NRA representatives later warned Trump against taking action. “They came up here and said to him, the base is going to blow you up,” according to a former official who sat in during a series of meetings with the NRA. They, like others interviewed for this article, spoke on the condition of anonymity to discuss private interactions.

But Trump kept coming back to the idea, according to several former administration officials.

In the summer of 2019, after back-to-back mass shootings in Dayton, Ohio, and El Paso involving an AR-15-style pistol and an AKM-style rifle, Trump told aides that he wanted to ban AR-15s, according to people present for the statements.

I don’t know why anyone needs an AR-15,” Trump told aides as he flew on Marine One to the White House in August 2019, according to a person who heard his comments.

As one former official put it in describing the real estate developer turned politician, “His reflexes were a New York liberal on guns. He doesn’t have knee-jerk conservative reflexes.”

But Trump was also petrified of the NRA and others taking him on, former advisers said, and heard from a number of advisers that it would be unpopular. Trump ultimately stopped entertaining the idea of working with Democrats on gun control later that year, when he was caught in a scandal over his now-infamous phone call with Ukraine’s president.

“F— it, I’m not going to work with them on anything. They’re f—ing impeaching me,” Trump said in one Oval Office meeting, according to a participant.

There’s your gun rights president.  Never forget he said that.  And never forget he supported red flag laws (with “due process” coming after the fact), and the bump stock ban, what has turned out to be an awful precedent for the current ATF shenanigans and malfeasance literally making law over pistol braces.

Never forget these things.

If a Weapon is in Common Use, Heller and Caetano Protect it from Gun Control Laws

BY Herschel Smith
1 year ago

I should be more specific and say that those weapons are protected from bans.

“Under Bruen and Heller, the irreducible minimum of the Second Amendment is this: States may not ban arms that millions of Americans possess for lawful purposes. That most basic of principles dooms HB 5471. The Court should grant Plaintiffs’ motion for a preliminary injunction.”

“The Second Amendment secures “the right of the people to keep and bear Arms.” U.S. Const. amend. II. And as the Supreme Court made clear last year, “when the Second Amendment’s plain text covers an individual’s conduct, the Constitution presumptively protects that conduct.” N.Y. State Rifle & Pistol Ass’n, Inc. v. Bruen, 142 S.Ct. 2111, 2126 (2022). The first question this Court must ask in analyzing HB 5471 is thus whether the firearms and magazines the statute bans fit within “the Second Amendment’s definition of ‘arms.’” Id. at 2132. After all, one can neither “keep” nor “bear” what one cannot acquire or possess in the first place. If the answer to that first question is yes (which it plainly is, see infra pp.1-6), the Court must then ask whether the firearms and magazines HB 5471 bans are “highly unusual in society at large” today. Id. at 2143 (quoting Heller v. Dist. of Columbia, 554 U.S. 570, 627 (2008)). If the answer to that question is no (which it plainly is, see infra pp.6-11), then the inquiry is over and the statute is invalid, because a state may not “prohibit[] … an entire class of ‘arms’ that is overwhelmingly chosen by American society for [a] lawful purpose.” Heller, 554 U.S. at 628; see also Bruen, 142 S.Ct. at 2128, 2143 (“[T]he Second Amendment protects … weapons that are unquestionably in common use today.”).”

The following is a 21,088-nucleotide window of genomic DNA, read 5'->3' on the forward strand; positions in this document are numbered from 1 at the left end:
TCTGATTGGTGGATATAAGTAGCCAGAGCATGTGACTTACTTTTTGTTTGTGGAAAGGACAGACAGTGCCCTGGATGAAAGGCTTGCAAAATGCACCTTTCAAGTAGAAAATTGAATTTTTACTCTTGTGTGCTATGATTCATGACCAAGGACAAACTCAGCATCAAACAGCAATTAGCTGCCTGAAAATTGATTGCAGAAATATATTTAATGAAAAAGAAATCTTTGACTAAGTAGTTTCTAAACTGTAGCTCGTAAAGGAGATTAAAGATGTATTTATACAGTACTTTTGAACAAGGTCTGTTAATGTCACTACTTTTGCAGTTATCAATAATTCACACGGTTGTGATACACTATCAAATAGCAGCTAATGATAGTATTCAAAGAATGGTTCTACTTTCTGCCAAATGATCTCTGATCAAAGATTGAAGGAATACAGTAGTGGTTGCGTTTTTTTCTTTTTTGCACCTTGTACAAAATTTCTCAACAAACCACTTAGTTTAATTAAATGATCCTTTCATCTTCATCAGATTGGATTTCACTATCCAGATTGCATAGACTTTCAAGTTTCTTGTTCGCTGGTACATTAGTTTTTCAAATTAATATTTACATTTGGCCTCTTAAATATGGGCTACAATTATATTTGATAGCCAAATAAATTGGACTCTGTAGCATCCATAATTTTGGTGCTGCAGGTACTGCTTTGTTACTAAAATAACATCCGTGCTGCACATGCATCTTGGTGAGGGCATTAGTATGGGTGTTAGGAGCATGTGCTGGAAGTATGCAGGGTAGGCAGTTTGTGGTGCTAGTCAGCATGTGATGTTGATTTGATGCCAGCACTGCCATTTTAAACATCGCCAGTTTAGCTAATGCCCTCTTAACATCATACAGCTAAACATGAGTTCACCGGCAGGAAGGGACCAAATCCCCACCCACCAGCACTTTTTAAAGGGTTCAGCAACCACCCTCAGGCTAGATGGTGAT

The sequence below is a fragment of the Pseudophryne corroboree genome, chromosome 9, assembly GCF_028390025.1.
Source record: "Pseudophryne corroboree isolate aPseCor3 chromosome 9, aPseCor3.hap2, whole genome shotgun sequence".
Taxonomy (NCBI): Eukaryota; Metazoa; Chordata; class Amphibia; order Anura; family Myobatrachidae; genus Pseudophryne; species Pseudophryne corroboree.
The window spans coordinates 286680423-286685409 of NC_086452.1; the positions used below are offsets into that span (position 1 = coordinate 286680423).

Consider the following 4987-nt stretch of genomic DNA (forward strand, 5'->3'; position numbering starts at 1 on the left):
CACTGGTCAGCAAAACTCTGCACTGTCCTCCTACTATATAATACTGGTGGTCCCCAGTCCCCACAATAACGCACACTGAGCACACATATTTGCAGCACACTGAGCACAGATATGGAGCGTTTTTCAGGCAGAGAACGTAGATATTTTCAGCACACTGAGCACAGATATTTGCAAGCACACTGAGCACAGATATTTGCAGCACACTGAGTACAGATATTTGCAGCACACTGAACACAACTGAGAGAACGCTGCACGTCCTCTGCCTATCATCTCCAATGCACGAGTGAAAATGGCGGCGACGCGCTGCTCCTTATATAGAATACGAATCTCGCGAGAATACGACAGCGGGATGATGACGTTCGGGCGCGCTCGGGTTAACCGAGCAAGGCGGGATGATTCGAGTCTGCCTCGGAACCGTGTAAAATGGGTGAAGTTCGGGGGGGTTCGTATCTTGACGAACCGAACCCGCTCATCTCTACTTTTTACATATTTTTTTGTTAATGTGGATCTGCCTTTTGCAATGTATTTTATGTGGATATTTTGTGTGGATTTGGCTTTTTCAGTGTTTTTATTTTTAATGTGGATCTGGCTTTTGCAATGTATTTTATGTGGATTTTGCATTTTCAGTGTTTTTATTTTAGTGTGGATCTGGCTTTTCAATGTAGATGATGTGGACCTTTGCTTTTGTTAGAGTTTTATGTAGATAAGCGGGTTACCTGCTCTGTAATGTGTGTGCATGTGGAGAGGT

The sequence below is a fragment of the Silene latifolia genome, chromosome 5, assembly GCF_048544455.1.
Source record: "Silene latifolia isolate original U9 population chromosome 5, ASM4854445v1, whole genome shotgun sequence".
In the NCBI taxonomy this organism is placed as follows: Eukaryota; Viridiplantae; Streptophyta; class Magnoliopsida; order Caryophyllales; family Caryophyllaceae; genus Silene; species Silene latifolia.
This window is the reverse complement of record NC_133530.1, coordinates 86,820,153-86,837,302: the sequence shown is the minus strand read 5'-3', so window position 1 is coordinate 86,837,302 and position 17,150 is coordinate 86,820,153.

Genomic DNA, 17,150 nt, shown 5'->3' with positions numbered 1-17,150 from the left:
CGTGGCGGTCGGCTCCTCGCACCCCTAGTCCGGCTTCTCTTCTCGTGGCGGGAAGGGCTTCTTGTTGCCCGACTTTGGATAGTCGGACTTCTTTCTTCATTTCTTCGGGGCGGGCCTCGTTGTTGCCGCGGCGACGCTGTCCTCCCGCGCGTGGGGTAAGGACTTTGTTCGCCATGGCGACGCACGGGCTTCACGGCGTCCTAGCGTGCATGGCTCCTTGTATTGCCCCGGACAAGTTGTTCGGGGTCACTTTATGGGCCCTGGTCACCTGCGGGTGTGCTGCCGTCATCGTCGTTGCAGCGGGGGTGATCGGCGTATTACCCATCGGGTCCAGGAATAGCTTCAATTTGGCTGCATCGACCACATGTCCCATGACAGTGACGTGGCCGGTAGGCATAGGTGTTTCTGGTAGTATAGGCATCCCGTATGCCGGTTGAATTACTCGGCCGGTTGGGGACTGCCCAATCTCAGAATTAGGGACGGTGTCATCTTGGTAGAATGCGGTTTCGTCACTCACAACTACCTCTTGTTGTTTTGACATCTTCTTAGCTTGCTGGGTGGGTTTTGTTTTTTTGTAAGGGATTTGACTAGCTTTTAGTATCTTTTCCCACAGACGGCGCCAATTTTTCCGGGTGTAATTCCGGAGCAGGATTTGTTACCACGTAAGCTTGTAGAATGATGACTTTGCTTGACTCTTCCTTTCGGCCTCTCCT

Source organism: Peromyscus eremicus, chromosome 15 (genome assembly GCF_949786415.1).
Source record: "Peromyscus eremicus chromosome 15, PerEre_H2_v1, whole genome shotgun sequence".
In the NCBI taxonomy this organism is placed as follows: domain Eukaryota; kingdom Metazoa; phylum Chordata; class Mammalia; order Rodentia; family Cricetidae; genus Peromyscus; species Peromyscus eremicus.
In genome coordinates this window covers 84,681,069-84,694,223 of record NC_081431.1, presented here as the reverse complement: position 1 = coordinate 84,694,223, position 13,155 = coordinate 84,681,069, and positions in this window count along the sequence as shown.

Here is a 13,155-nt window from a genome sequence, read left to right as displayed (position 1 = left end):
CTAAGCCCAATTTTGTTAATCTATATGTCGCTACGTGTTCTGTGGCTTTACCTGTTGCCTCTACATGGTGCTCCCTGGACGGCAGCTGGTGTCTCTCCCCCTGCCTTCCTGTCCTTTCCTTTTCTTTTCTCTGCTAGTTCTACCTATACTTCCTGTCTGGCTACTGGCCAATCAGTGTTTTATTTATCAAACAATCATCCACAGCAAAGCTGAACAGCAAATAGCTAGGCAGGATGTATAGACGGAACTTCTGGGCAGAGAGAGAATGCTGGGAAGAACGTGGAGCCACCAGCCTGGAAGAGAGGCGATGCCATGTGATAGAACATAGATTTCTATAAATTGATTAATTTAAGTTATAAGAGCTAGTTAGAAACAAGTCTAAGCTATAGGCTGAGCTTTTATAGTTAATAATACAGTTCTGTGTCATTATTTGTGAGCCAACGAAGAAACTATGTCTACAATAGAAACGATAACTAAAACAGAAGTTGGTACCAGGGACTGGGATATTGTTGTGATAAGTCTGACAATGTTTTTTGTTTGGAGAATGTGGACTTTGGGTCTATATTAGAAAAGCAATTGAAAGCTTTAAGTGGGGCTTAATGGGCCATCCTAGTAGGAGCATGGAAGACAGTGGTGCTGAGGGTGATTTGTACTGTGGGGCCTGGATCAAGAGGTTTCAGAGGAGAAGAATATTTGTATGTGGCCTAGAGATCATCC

“The rifles, pistols, and shotguns that HB 5471 flatly bans, see 720 ILCS 5/24-1.9(a)(1), (b)-(c), obviously fit that bill. Indeed, if the most ubiquitous firearms in America do not even fall within the ambit of the Second Amendment, then Bruen, Heller, and the Amendment itself mean nothing. The AG nonetheless contends that the firearms HB 5471 bans are not “Arms” covered by the Second Amendment because (he says) “they are not commonly used for self-defense” today and were not “in common use at the time the Second or Fourteenth Amendments were ratified.” AG.Br.2, 16. The first argument is analytically confused; as for the second, the Supreme Court has twice “rejected” it as “‘bordering on the frivolous.’” Caetano v. Massachusetts, 577 U.S. 411, 414 (2016) (Alito, J., concurring) (quoting Heller, 554 U.S. at 582); see id. at 411-12 (per curiam).”

Read the whole brief to the court.

School Shooting in Tennessee

BY Herschel Smith
1 year ago

Everyone has seen the news reports on the school shooting at a PCA church school in Tennessee.  I won’t rehearse the facts here.  Pray for the families.  We have friends who are close to some of those who perished today.